Skip to main content

Wee1 kinase alters cyclin E/Cdk2 and promotes apoptosis during the early embryonic development of Xenopus laevis



The cell cycles of the Xenopus laevis embryo undergo extensive remodeling beginning at the midblastula transition (MBT) of early development. Cell divisions 2–12 consist of rapid cleavages without gap phases or cell cycle checkpoints. Some remodeling events depend upon a critical nucleo-cytoplasmic ratio, whereas others rely on a maternal timer controlled by cyclin E/Cdk2 activity. One key event that occurs at the MBT is the degradation of maternal Wee1, a negative regulator of cyclin-dependent kinase (Cdk) activity.


In order to assess the effect of Wee1 on embryonic cell cycle remodeling, Wee1 mRNA was injected into one-cell stage embryos. Overexpression of Wee1 caused cell cycle delay and tyrosine phosphorylation of Cdks prior to the MBT. Furthermore, overexpression of Wee1 disrupted key developmental events that normally occur at the MBT such as the degradation of Cdc25A, cyclin E, and Wee1. Overexpression of Wee1 also resulted in post-MBT apoptosis, tyrosine phosphorylation of Cdks and persistence of cyclin E/Cdk2 activity. To determine whether Cdk2 was required specifically for the survival of the embryo, the cyclin E/Cdk2 inhibitor, Δ34-Xic1, was injected in embryos and also shown to induce apoptosis.


Taken together, these data suggest that Wee1 triggers apoptosis through the disruption of the cyclin E/Cdk2 timer. In contrast to Wee1 and Δ34-Xic1, altering Cdks by expression of Chk1 and Chk2 kinases blocks rather than promotes apoptosis and causes premature degradation of Cdc25A. Collectively, these data implicate Cdc25A as a key player in the developmentally regulated program of apoptosis in X. laevis embryos.


The early Xenopus laevis embryo provides a rich context in which to investigate cell cycle regulation and the interplay between the cell cycle and development. The first twelve cleavage cycles following fertilization consist of rapid oscillations between S and M phase without intervening gap phases. These cell cycles do not engage checkpoints in response to damaged or unreplicated DNA [13]. Rather, embryonic cells that have incurred such assaults to the genome die by a maternally regulated program of apoptosis during gastrulation [24]. Beginning at the midblastula transition (MBT), cell cycles lengthen, acquiring gap phases and operable cell cycle checkpoints [5, 6]. Furthermore, damaged or unreplicated DNA may trigger abnormal development but generally will not induce apoptosis [2, 3]. Although the molecular players in cell cycle remodeling during the early development of X. laevis have been well characterized, little is known about the underlying controls that govern these events.

Early embryonic cell cycles are regulated by three cyclin-dependent kinase (Cdk) complexes. Cyclin A/Cdk1 and cyclin B/Cdk1 are the M-phase Cdks, and cyclin E/Cdk2 is the S-phase Cdk [7, 8], although their functions may overlap [9]. The activity of the mitotic Cdk complexes are controlled by cyclin synthesis and degradation and by inhibitory phosphorylations on threonine 14 and tyrosine 15 by Wee1 and Myt 1 kinases [10, 11]. Phosphorylation-mediated inhibition of Cdks is counteracted by members of the Cdc25 family of phosphatases [1214]. In X. laevis, Wee1 kinase is present in pre-MBT embryos, but degraded after the MBT [15]. Prior to the MBT in X. laevis embryos, Wee1 and Myt1 act in opposition to Cdc25C, inhibiting Cdk1 [10, 11].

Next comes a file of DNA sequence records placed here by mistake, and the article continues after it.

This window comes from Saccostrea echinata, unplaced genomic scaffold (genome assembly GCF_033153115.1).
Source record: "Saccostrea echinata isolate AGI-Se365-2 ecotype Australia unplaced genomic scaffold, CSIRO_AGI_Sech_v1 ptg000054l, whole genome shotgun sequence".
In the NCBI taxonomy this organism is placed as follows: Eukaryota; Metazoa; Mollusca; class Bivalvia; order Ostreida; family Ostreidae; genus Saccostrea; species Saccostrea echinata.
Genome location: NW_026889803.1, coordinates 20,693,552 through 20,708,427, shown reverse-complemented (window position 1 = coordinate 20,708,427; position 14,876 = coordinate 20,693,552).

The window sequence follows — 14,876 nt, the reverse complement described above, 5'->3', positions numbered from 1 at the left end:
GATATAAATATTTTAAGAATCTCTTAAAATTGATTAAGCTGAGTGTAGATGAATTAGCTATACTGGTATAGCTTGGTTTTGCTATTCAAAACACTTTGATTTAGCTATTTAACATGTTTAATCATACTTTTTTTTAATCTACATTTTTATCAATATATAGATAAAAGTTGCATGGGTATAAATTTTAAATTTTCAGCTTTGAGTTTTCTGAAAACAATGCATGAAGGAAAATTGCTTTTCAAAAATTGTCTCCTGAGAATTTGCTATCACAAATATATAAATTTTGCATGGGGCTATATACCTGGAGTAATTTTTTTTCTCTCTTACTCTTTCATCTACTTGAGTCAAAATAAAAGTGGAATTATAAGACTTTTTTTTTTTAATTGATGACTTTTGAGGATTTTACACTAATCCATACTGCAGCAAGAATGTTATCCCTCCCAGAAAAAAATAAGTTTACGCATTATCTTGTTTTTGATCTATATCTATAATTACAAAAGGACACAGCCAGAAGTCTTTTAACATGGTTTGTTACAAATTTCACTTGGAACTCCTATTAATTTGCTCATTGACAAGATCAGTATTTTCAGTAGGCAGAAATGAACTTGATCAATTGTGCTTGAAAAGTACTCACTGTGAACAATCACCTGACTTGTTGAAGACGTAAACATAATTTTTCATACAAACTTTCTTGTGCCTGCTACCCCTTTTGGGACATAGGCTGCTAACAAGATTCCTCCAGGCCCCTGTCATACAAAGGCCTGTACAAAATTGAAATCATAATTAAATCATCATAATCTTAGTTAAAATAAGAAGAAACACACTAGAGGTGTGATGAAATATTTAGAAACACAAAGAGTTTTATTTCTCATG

At the MBT, the profile of kinases and phosphatases regulating Cdk activity is modified. Both Cdc25C and Myt 1 persist at relatively constant levels. In contrast, Cdc25A levels drop beginning at the MBT and maternally encoded Wee1 disappears at gastrulation when it is replaced by the more active zygotic kinase, Wee2 [16]. It is likely that this change in the ratio of kinase to phosphatase activity operating on the Cdks is an integral component of cell cycle remodeling that initiates at the MBT. In previous studies that support this hypothesis, overexpression of Cdc25A accelerated [12], whereas overexpression of Wee2 lengthened cleavage cycles [16].

In addition to its role in promoting S phase, cyclin E/Cdk2 also serves a developmental function in early X. laevis embryos. Oscillations in cyclin E/Cdk2 activity constitute a maternal developmental timer that regulates the timing of the events of the MBT [9]. One of these events is the degradation of maternal cyclin E itself [9, 17, 18]. Inhibition of Cdk2 by the specific Cdk inhibitor, Δ34Xic1, lengthens cleavage and delays the onset of the MBT and the degradation of cyclin E [9]. Although cyclin E levels are constant throughout pre-MBT development, cyclin E/Cdk2 activity oscillates twice per cell cycle, independently of protein synthesis and the nucleo-cytoplasmic ratio [9, 17, 19]. However, other inhibitors of the MBT such as α-amanitin (blocks zygotic transcription) and cycloheximide (blocks protein synthesis) do not affect the timing of cyclin E degradation [9, 20], suggesting that the cyclin E/Cdk2 timer regulates the MBT but not vice versa. Overexpression of cyclin E in the early embryo disrupts nuclear divisions and triggers apoptosis after the MBT [21]. These effects are independent of Cdk activity, suggesting further complexity of the role of cyclin E during early development. A better understanding of how the cyclin E/Cdk2 developmental clock is regulated should give insight into the mechanisms that drive cell cycle remodeling at the MBT.